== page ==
Zinc Sulfide
One type of material that is used as an alternative to quantum dots that contain cadmium and other heavy metals are zinc type quantum dots. Sulfur, oxygen, and selenium are often attached to the zinc component for the final quantum dots. A very interesting use of zinc sulfide quantum dots is the detection of food toxins including the harmful toxin, aflatoxin- B1. Aflatoxin B1 is a very toxic compound that can cause serious and permanent harm to the human body including liver failure.[20] Another use for the zinc sulfide quantum dot involves the pure zinc sulfide quantum dot to remove naphthalene by the use of photocatalytic methodology.[21] In this specific experiment a zinc sulfide quantum dot was used to photodegrade the molecule naphthalene which was used as a.model to describe industrial pollutant molecules. Another application of this technique involves using Zinc Sulfide quantum dots to treat industrial waste water.[21]
An alternative to the heavy metal quantum dots are quantum dots that contain Indium. One example is the use of CuInS2 quantum dots as fluorescent labels that emit light in the near infrared region of the visible spectrum.[22] In this specific experiment these CuInS2 nanoparticles were placed inside of silica beads. Studies including the cytotoxicity and photoluminescence were performed. Due to the high quantum yield obtained (30–50 percent), low overall toxicity, and the overall stability of the particles in solution lead to the conclusion that cells could be imaged using synthetic particles.[22] An additional application of the CuInS2 quantum dots involved the drug delivery of an anticancer drug named doxorubicin (DOX).[23] In this experiment the CuInS2 quantum dots were capped with L-cysteine. The anticancer drug was released by the fluorescent quenching of the synthesized quantum dots which additionally provided images of the cancer cells while the drug was being released.[23] Results obtained from the experiment were positive with low toxic effects on the cells from the quantum dots, and good activity from the anticancer drug.[23]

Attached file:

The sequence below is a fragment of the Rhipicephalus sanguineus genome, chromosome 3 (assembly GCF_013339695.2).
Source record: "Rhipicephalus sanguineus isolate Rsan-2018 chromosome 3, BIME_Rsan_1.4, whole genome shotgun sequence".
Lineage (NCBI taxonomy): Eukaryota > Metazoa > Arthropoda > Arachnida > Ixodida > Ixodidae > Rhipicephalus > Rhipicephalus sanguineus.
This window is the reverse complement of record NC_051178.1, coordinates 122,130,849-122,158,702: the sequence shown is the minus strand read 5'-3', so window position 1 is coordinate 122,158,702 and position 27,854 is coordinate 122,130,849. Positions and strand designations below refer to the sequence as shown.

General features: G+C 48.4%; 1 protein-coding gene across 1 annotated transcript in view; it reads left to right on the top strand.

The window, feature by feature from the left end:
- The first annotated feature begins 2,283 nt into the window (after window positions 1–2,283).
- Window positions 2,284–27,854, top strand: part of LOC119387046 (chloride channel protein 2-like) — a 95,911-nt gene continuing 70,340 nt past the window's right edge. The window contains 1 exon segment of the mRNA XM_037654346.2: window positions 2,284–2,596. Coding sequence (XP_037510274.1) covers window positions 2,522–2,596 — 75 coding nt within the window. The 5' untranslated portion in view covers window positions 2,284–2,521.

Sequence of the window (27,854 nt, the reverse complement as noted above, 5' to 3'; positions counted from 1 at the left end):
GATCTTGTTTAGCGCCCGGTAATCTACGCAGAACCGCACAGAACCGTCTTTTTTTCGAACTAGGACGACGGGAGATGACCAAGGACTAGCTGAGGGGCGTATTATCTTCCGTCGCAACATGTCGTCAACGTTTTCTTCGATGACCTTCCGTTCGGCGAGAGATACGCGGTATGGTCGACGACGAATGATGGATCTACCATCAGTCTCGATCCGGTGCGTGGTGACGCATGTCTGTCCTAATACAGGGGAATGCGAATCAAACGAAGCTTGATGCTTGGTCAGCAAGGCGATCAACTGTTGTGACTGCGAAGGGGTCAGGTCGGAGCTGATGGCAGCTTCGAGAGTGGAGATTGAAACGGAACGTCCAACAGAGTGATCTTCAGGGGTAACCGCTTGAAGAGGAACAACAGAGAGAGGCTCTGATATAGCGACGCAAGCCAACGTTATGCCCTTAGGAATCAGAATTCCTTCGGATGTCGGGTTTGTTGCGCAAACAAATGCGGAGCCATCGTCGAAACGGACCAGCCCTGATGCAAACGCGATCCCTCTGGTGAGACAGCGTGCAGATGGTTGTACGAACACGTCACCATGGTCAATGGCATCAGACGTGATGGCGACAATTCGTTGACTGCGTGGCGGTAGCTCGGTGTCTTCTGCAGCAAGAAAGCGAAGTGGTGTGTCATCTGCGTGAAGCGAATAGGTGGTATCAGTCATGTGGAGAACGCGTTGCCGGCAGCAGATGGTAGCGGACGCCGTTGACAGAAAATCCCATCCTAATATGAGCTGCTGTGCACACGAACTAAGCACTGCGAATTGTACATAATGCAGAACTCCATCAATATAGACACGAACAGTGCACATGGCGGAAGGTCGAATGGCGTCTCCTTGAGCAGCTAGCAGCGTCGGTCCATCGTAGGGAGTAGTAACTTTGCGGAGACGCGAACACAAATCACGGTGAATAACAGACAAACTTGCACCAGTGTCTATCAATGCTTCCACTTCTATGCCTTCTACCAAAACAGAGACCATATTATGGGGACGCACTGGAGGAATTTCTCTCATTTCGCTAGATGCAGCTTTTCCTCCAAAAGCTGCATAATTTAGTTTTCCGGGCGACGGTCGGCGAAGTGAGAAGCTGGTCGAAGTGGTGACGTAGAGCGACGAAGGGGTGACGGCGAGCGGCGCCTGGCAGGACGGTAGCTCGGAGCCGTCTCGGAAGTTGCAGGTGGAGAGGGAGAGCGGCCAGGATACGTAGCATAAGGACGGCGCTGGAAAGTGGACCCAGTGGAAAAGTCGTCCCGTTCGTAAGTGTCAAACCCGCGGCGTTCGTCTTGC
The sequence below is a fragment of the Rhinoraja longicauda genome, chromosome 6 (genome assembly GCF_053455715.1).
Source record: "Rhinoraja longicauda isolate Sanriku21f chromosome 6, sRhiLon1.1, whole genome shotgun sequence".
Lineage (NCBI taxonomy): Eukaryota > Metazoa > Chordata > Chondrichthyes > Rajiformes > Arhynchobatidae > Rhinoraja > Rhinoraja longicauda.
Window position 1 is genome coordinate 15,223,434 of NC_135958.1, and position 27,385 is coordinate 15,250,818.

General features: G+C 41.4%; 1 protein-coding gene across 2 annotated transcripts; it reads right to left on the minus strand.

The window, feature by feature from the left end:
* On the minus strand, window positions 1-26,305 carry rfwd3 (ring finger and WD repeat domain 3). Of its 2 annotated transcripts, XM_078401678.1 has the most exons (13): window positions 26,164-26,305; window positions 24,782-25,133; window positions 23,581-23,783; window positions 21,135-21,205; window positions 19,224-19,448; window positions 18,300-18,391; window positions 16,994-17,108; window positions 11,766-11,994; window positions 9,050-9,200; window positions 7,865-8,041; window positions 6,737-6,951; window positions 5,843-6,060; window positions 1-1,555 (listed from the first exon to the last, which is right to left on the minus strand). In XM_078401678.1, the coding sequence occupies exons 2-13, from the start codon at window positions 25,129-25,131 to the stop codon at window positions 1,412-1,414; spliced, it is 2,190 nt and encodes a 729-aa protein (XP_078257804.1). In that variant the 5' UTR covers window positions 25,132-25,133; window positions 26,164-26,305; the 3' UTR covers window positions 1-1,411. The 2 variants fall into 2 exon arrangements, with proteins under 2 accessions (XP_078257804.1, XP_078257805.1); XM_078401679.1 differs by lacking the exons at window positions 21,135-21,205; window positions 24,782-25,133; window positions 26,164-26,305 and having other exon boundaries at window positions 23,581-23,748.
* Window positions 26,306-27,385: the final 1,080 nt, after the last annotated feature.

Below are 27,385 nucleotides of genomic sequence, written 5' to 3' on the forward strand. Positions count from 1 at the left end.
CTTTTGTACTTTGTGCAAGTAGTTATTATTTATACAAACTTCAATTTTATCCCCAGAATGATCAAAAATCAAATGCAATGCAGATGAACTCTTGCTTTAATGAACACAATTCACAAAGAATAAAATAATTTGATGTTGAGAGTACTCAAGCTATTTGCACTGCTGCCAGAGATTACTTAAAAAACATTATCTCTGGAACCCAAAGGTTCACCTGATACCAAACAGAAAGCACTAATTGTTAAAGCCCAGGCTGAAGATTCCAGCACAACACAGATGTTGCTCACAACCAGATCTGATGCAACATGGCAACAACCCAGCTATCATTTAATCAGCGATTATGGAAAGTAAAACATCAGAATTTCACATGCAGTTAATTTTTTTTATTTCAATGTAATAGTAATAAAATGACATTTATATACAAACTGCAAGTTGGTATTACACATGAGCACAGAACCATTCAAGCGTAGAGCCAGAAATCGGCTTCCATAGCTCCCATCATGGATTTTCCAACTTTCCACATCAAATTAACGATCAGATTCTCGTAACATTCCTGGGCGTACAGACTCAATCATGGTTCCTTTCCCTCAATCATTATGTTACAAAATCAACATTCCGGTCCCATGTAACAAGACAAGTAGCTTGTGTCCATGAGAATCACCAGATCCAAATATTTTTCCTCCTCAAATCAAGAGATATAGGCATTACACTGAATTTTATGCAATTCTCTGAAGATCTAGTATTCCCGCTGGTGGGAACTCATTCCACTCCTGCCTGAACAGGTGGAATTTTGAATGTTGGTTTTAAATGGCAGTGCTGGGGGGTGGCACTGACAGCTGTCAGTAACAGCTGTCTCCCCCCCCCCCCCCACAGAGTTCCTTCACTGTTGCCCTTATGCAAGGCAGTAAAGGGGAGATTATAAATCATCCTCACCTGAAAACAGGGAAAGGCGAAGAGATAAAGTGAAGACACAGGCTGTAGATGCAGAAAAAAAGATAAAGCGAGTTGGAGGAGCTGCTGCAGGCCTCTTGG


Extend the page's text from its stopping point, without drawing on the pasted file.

Another type of quantum dot composed of indium is the InP quantum dot. Due to the lower photoluminescent intensity and the lower quantum yield of InP they are coated with a material with a larger band gap like ZnS.[24]